Springtime makes us think of Green Goddess salad dressing, colored pale green from the high proportion of fresh herbs.
Who was the eponymous green goddess? She was a deity, worshipped in her temple in a small fictional kingdom in the Himalayas. A small plane carrying three Brits crashes locally, and sets off the story (more about it).
The history of modern Green Goddess dressing places its origins in 1923, at the Palace Hotel in San Francisco.
The hotel’s executive chef, Philip Roemer, created the dressing to honor the play and the actor. It, too, became a hit.
The original dressing was a base of mayonnaise blended with anchovies, chives, parsley, scallions, tarragon, and tarragon vinegar.
It’s a variation of a dressing created by a chef in the kitchen of King Louis XIII of France, called sauce au vert (green sauce). Food historians note that the basic recipe is probably from the Near East and at least 2,000 years old. Roman legionaries brought it to Italy, from where it traveled to France and Germany (source).
Since the ingredients are common ones, numerous cuisines developed their own recipes for green sauce, or salsa verde.
As recipes evolved (or originated independently), cooks incorporated avocado, basil, capers, Dijon mustard, garlic, onion and Worcestershire sauce.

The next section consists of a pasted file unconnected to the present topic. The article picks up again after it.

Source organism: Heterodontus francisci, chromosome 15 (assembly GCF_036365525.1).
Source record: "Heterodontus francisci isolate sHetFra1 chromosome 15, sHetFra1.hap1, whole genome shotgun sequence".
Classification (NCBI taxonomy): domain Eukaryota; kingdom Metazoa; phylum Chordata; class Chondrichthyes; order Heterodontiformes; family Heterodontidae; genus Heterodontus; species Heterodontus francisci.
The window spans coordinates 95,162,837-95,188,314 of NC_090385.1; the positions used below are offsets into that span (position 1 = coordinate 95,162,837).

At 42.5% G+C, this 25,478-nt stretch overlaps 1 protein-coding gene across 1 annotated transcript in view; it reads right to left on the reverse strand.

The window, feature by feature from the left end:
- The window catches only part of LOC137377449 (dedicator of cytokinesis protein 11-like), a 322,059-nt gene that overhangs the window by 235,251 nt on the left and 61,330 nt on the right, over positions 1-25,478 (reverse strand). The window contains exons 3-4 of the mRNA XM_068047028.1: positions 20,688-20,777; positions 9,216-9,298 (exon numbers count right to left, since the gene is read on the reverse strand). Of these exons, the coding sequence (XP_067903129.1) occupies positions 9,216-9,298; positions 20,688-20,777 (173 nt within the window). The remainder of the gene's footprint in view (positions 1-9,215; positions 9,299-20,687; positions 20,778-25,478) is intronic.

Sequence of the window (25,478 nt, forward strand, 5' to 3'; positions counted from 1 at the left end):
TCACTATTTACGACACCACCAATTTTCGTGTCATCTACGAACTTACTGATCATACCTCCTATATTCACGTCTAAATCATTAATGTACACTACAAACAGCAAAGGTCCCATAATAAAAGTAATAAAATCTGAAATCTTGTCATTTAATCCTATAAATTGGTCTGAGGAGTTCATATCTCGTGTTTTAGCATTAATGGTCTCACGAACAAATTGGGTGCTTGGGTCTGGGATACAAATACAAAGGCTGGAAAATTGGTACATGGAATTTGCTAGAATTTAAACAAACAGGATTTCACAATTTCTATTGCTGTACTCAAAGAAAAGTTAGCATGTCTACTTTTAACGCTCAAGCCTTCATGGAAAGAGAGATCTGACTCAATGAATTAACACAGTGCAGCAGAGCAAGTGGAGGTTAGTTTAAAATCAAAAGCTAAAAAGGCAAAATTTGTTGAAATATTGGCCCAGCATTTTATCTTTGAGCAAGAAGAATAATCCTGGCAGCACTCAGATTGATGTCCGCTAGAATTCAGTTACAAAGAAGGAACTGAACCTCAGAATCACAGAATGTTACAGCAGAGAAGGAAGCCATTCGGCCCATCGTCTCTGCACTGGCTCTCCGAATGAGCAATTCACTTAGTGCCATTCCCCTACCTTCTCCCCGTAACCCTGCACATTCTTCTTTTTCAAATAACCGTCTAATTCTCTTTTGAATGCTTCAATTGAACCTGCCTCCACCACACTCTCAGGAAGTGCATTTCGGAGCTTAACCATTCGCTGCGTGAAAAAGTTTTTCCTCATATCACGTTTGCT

Some combine buttermilk with the mayonnaise. Others use a vinaigrette base instead of mayonnaise.
Some recipes, like the one used at Panera Bread, substitute yogurt for mayonnaise.
In the early 1970s, Seven Seas, a company that made salad dressing (since purchased by Kraft Foods), launched bottled Green Goddess dressing. It raised the awareness of Green Goddess nationwide, and spurred the many variations.
1. PLACE the egg yolk in a bowl and whisk in the 1/4 cup of the oil, a drop at a time, until the mixture thickens to mayonnaise.
2. PURÉE the parsley, watercress, tarragon, chives and garlic (plus optional ingredients) in a food processor. Add the lemon juice and ½ cup of the oil.
3. Whisk 2 teaspoons salt, herb puree, vinegar and 1/2 teaspoon pepper into the mayonnaise. Once emulsified, whisk in remaining ¼ cup oil in a slow, steady stream.
Comments are closed.